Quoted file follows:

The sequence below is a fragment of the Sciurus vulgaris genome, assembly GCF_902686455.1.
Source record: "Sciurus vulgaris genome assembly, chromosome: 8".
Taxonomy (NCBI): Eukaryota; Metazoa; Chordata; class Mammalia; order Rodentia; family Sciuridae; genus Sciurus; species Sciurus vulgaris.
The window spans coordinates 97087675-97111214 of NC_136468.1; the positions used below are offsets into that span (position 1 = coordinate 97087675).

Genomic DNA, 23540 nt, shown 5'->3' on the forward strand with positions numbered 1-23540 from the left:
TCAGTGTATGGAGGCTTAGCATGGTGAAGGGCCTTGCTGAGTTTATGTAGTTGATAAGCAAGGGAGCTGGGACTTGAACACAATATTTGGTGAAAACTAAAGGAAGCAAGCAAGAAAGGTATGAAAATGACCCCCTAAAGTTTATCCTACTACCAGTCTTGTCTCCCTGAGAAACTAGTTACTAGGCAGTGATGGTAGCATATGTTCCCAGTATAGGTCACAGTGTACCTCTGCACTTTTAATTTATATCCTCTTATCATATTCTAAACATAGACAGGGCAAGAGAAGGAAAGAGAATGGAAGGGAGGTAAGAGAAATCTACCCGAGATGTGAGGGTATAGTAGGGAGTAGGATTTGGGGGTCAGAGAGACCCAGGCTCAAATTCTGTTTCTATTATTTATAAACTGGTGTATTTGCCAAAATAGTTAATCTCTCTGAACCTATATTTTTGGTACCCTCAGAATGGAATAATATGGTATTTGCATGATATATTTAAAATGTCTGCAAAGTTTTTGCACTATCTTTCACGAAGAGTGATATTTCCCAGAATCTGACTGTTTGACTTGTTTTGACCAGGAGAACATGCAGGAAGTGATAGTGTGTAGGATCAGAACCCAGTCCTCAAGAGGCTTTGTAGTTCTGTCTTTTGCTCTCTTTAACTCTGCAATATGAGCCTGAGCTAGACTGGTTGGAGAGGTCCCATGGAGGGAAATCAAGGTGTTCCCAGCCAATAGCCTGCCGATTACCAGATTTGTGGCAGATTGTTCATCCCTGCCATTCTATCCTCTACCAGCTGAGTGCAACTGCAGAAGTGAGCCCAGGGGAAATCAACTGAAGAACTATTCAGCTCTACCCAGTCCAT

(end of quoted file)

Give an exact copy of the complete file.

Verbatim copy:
The sequence below is a fragment of the Sciurus vulgaris genome, assembly GCF_902686455.1.
Source record: "Sciurus vulgaris genome assembly, chromosome: 8".
Taxonomy (NCBI): Eukaryota; Metazoa; Chordata; class Mammalia; order Rodentia; family Sciuridae; genus Sciurus; species Sciurus vulgaris.
The window spans coordinates 97087675-97111214 of NC_136468.1; the positions used below are offsets into that span (position 1 = coordinate 97087675).

Genomic DNA, 23540 nt, shown 5'->3' on the forward strand with positions numbered 1-23540 from the left:
TCAGTGTATGGAGGCTTAGCATGGTGAAGGGCCTTGCTGAGTTTATGTAGTTGATAAGCAAGGGAGCTGGGACTTGAACACAATATTTGGTGAAAACTAAAGGAAGCAAGCAAGAAAGGTATGAAAATGACCCCCTAAAGTTTATCCTACTACCAGTCTTGTCTCCCTGAGAAACTAGTTACTAGGCAGTGATGGTAGCATATGTTCCCAGTATAGGTCACAGTGTACCTCTGCACTTTTAATTTATATCCTCTTATCATATTCTAAACATAGACAGGGCAAGAGAAGGAAAGAGAATGGAAGGGAGGTAAGAGAAATCTACCCGAGATGTGAGGGTATAGTAGGGAGTAGGATTTGGGGGTCAGAGAGACCCAGGCTCAAATTCTGTTTCTATTATTTATAAACTGGTGTATTTGCCAAAATAGTTAATCTCTCTGAACCTATATTTTTGGTACCCTCAGAATGGAATAATATGGTATTTGCATGATATATTTAAAATGTCTGCAAAGTTTTTGCACTATCTTTCACGAAGAGTGATATTTCCCAGAATCTGACTGTTTGACTTGTTTTGACCAGGAGAACATGCAGGAAGTGATAGTGTGTAGGATCAGAACCCAGTCCTCAAGAGGCTTTGTAGTTCTGTCTTTTGCTCTCTTTAACTCTGCAATATGAGCCTGAGCTAGACTGGTTGGAGAGGTCCCATGGAGGGAAATCAAGGTGTTCCCAGCCAATAGCCTGCCGATTACCAGATTTGTGGCAGATTGTTCATCCCTGCCATTCTATCCTCTACCAGCTGAGTGCAACTGCAGAAGTGAGCCCAGGGGAAATCAACTGAAGAACTATTCAGCTCTACCCAGTCCAT